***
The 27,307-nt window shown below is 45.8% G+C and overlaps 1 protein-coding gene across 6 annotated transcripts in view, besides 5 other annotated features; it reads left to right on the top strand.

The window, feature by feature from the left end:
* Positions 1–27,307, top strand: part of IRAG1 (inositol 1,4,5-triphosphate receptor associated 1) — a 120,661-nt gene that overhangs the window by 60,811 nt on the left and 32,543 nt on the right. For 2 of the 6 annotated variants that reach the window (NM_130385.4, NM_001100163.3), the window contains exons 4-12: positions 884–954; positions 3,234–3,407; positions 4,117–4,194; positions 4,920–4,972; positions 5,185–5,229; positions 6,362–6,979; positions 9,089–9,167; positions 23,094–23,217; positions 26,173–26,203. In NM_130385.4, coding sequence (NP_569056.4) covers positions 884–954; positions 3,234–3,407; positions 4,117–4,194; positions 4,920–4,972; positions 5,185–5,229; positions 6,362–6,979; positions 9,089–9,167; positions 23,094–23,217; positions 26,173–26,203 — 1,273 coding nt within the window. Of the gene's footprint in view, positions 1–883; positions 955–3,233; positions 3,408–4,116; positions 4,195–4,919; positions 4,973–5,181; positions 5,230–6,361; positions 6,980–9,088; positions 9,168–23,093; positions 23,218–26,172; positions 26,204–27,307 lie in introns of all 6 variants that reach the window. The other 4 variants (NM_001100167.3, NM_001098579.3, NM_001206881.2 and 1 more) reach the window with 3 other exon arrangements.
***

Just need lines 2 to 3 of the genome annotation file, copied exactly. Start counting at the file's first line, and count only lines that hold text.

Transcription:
The window, feature by feature from the left end:
* Positions 1–27,307, top strand: part of IRAG1 (inositol 1,4,5-triphosphate receptor associated 1) — a 120,661-nt gene that overhangs the window by 60,811 nt on the left and 32,543 nt on the right. For 2 of the 6 annotated variants that reach the window (NM_130385.4, NM_001100163.3), the window contains exons 4-12: positions 884–954; positions 3,234–3,407; positions 4,117–4,194; positions 4,920–4,972; positions 5,185–5,229; positions 6,362–6,979; positions 9,089–9,167; positions 23,094–23,217; positions 26,173–26,203. In NM_130385.4, coding sequence (NP_569056.4) covers positions 884–954; positions 3,234–3,407; positions 4,117–4,194; positions 4,920–4,972; positions 5,185–5,229; positions 6,362–6,979; positions 9,089–9,167; positions 23,094–23,217; positions 26,173–26,203 — 1,273 coding nt within the window. Of the gene's footprint in view, positions 1–883; positions 955–3,233; positions 3,408–4,116; positions 4,195–4,919; positions 4,973–5,181; positions 5,230–6,361; positions 6,980–9,088; positions 9,168–23,093; positions 23,218–26,172; positions 26,204–27,307 lie in introns of all 6 variants that reach the window. The other 4 variants (NM_001100167.3, NM_001098579.3, NM_001206881.2 and 1 more) reach the window with 3 other exon arrangements.